• Customary illiteracy


  • August 2018

  • Perlan Virtual Cockpit

    Watching a world record being set in real time! Until a few minutes ago, the world record for altitude in a sailplane/glider was 52,172 feet. Now 53,486 feet and climbing! Watch real-time telemetry and see how high they get this time!

  • Molten salt reactor progress

    I’m so happy to see newer, safer nuclear power happening. I live near a nuclear power plant and am glad that I have a nuclear-powered car, but molten salt reactors are designed to be safe (no so-called “china syndrome”) and although this article doesn’t mention it, at least some of the designs use thorium salts, which do not generate weapons-grade materials as waste byproducts.

  • Fractional packs

    I’m holding out for the π-Pack, because I’m irrational!

  • July 2018

  • Fitting in flying around a busy life

    “I entered the pattern and then was in key positon and instead of applying carb heat in the little Cessna 150, I pulled the throttle and cut the power! Whoops!”

  • Parametric Towers of Hanoi

    I’ve been working on a parametric towers of hanoi set, and it’s working well. It can print the posts, or be built to use separate posts (metal, wood, plastic; cut or turned) with screws through from the underside to hold the posts in place. It can be printed with extra-high posts in order to be able to play two-color towers of hanoi.

  • Global search-and-replace

    Someone on the Lowes website team seems to have done a global search-and-replace for “led” with “LED” and it shows up everywhere…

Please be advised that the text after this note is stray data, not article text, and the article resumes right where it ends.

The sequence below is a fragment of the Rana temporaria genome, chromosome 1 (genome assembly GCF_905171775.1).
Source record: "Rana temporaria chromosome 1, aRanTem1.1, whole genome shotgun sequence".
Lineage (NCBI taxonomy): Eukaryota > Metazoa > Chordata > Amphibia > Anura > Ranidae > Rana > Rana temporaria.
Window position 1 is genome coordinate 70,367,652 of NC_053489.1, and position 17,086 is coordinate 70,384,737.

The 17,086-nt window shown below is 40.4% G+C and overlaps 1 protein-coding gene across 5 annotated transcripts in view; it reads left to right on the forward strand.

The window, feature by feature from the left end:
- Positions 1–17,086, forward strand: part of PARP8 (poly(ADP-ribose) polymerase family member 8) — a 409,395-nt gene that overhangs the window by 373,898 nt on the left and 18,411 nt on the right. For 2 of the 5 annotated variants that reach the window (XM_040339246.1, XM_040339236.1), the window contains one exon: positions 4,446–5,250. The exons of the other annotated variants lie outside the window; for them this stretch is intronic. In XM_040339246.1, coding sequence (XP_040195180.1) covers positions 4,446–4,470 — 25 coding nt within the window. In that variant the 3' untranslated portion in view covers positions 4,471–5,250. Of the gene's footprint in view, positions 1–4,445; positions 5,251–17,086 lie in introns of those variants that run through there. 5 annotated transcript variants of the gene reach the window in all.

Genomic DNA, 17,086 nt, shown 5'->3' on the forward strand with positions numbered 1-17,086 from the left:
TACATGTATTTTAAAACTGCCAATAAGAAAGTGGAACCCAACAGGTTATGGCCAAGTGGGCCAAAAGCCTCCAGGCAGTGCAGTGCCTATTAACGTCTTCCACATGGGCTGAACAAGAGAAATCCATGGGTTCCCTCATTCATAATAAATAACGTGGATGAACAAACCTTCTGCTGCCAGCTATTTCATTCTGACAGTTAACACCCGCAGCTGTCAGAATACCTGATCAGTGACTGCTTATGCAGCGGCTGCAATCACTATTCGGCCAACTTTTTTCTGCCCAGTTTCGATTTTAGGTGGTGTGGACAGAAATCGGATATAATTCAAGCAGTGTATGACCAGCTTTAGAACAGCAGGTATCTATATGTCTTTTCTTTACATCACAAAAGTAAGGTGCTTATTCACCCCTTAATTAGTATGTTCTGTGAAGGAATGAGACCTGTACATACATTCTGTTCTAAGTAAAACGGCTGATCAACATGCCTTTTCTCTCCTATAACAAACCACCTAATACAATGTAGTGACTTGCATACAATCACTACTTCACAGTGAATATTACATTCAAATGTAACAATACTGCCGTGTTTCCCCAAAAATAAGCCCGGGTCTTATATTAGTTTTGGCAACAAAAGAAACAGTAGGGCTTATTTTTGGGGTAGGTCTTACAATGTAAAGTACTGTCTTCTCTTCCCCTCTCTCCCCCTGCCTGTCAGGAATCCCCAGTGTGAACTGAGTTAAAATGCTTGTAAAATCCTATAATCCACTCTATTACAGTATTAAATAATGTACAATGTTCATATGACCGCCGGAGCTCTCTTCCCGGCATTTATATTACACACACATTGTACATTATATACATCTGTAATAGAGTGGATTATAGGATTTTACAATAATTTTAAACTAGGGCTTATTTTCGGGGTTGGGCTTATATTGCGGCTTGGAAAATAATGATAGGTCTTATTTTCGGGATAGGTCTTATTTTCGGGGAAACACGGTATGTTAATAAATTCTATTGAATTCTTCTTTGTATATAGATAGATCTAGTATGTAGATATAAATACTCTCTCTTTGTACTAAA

• 3D printed bearing blocks

  • June 2018

  • TLBleed leaks keys; careful with hyperthreads!

    I followed’s link to this morning, and clicked on the first link I saw, with a fairly innocuous title. It seemed a slightly odd post for LKML, because disabling hyperthreading isn’t a new question; there have long been recognized workloads for which that’s a good idea. But that’s not really what it’s about.

  • Decade-long drug operation busted

    “Myles was sentenced to life in prison, followed by five years of supervised release… Webb was sentenced to life in prison, followed by 10 years of supervised release.”

  • Tronxy X5S becomes a frankenprinter

    I’m slowly building a rather different printer on top of the skeleton of my Tronxy X5S. Previously I replaced the Z mechanism with a single motor and continuous belt driving synchronized single-start 2mm lead threaded rod, and milled alignment jigs to mount linear rail to the top of the Y axis and front of the X axis extrusion. Today I finished milling a set of gantry mounting plates out of 1/4” (6.35mm) aluminum plate to attach the X gantry extrusion to the Y linear trucks.

  • GPS Interference Concerns Revived

    Oh, great. Doubt it’s a coincidence that this terrible idea has resurfaced under our current culpably reckless administration.

  • LED voltage/luminance investigation

    Some power / light data for LEDs — slightly lower voltages can sharply reduce heat and extend LED life. If you are using a dedicated adjustable power supply, you might not need to use PWM to dim LEDs. Less flicker, less noise.